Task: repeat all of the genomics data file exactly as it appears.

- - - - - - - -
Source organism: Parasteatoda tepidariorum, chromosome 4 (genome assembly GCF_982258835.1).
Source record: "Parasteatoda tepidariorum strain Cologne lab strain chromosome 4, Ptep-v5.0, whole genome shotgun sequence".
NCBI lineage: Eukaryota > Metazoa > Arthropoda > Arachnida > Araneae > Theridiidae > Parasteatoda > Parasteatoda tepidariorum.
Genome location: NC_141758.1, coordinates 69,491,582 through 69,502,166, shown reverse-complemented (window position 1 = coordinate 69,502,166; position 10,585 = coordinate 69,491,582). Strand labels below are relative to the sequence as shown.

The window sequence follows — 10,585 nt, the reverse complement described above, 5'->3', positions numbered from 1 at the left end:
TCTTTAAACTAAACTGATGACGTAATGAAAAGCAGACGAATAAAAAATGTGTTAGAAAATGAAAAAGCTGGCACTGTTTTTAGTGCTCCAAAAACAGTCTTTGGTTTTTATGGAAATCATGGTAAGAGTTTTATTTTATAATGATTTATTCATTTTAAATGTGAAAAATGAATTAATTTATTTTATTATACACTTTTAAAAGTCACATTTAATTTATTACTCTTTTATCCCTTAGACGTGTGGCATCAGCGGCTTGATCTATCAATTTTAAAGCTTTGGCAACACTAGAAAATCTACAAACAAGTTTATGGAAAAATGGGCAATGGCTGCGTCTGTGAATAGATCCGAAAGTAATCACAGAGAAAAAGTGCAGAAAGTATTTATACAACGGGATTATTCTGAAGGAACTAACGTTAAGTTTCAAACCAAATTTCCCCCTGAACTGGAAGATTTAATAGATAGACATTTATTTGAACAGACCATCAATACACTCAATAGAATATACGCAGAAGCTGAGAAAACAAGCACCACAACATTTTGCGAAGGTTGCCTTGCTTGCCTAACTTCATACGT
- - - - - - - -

Source organism: Parasteatoda tepidariorum, chromosome 4 (genome assembly GCF_982258835.1).
Source record: "Parasteatoda tepidariorum strain Cologne lab strain chromosome 4, Ptep-v5.0, whole genome shotgun sequence".
NCBI lineage: Eukaryota > Metazoa > Arthropoda > Arachnida > Araneae > Theridiidae > Parasteatoda > Parasteatoda tepidariorum.
Genome location: NC_141758.1, coordinates 69,491,582 through 69,502,166, shown reverse-complemented (window position 1 = coordinate 69,502,166; position 10,585 = coordinate 69,491,582). Strand labels below are relative to the sequence as shown.

The window sequence follows — 10,585 nt, the reverse complement described above, 5'->3', positions numbered from 1 at the left end:
TCTTTAAACTAAACTGATGACGTAATGAAAAGCAGACGAATAAAAAATGTGTTAGAAAATGAAAAAGCTGGCACTGTTTTTAGTGCTCCAAAAACAGTCTTTGGTTTTTATGGAAATCATGGTAAGAGTTTTATTTTATAATGATTTATTCATTTTAAATGTGAAAAATGAATTAATTTATTTTATTATACACTTTTAAAAGTCACATTTAATTTATTACTCTTTTATCCCTTAGACGTGTGGCATCAGCGGCTTGATCTATCAATTTTAAAGCTTTGGCAACACTAGAAAATCTACAAACAAGTTTATGGAAAAATGGGCAATGGCTGCGTCTGTGAATAGATCCGAAAGTAATCACAGAGAAAAAGTGCAGAAAGTATTTATACAACGGGATTATTCTGAAGGAACTAACGTTAAGTTTCAAACCAAATTTCCCCCTGAACTGGAAGATTTAATAGATAGACATTTATTTGAACAGACCATCAATACACTCAATAGAATATACGCAGAAGCTGAGAAAACAAGCACCACAACATTTTGCGAAGGTTGCCTTGCTTGCCTAACTTCATACGT